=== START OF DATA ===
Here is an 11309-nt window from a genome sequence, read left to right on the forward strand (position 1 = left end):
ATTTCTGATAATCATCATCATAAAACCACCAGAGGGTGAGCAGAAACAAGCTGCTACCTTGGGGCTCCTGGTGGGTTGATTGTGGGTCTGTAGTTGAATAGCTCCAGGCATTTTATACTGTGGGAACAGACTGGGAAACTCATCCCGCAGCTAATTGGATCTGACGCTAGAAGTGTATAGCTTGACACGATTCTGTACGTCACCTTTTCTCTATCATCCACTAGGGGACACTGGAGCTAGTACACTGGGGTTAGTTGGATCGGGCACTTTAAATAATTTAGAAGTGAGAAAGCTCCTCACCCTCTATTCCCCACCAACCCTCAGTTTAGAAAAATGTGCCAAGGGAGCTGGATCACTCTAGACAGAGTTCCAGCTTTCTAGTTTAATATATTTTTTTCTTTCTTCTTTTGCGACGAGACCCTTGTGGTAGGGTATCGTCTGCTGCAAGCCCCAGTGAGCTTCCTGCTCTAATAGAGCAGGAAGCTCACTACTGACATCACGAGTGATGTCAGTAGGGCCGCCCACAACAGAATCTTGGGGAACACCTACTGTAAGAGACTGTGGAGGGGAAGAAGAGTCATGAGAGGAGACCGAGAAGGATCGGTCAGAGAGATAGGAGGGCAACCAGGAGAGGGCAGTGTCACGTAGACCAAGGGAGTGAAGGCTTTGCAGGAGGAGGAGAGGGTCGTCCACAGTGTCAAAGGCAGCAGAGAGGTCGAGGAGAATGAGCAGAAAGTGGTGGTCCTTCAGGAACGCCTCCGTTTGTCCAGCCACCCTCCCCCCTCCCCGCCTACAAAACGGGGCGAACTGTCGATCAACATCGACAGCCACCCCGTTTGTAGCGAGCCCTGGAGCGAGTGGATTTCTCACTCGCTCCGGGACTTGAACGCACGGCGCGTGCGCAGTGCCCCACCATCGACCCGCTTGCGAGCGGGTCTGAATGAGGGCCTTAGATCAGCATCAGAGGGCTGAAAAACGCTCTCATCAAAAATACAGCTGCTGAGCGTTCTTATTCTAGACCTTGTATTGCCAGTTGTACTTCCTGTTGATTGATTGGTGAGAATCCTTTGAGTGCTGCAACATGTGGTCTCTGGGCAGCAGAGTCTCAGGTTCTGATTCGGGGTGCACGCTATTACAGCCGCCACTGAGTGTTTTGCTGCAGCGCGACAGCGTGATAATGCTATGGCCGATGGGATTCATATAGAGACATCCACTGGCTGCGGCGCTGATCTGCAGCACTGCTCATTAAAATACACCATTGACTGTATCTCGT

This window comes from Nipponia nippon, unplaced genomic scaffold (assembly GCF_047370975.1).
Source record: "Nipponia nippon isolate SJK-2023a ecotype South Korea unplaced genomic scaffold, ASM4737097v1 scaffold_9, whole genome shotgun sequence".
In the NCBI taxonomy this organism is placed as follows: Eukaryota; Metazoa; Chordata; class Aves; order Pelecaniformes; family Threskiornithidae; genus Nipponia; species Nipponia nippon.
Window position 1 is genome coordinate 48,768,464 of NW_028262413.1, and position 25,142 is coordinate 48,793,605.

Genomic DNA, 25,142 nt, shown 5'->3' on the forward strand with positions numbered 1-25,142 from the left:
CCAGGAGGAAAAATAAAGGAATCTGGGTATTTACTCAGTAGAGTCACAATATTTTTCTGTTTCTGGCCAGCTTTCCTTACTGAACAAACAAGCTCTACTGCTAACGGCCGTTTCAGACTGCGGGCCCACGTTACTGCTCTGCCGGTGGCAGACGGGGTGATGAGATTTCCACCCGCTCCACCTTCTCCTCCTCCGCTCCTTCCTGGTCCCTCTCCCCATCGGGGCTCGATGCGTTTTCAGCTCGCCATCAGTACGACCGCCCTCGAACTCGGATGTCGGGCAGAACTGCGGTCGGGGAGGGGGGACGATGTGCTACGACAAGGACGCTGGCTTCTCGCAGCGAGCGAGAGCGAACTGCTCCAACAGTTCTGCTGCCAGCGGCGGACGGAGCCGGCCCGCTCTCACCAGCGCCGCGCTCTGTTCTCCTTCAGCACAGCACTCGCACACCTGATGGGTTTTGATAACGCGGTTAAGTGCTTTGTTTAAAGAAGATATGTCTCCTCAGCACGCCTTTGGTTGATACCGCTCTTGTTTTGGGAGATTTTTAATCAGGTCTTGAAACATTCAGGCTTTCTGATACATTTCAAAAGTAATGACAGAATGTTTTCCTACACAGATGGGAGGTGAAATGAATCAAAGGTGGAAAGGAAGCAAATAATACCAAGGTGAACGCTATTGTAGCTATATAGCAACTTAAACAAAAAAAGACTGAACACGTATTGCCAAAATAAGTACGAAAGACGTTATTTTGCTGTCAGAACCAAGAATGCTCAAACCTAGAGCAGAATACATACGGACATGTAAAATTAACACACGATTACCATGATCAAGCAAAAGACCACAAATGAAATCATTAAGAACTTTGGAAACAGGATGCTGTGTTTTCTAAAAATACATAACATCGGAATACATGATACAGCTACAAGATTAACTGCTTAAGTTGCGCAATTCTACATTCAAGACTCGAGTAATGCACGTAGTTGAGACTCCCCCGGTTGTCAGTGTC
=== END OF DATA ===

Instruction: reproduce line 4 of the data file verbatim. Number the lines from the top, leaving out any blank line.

Source record: "Nipponia nippon isolate SJK-2023a ecotype South Korea unplaced genomic scaffold, ASM4737097v1 scaffold_9, whole genome shotgun sequence".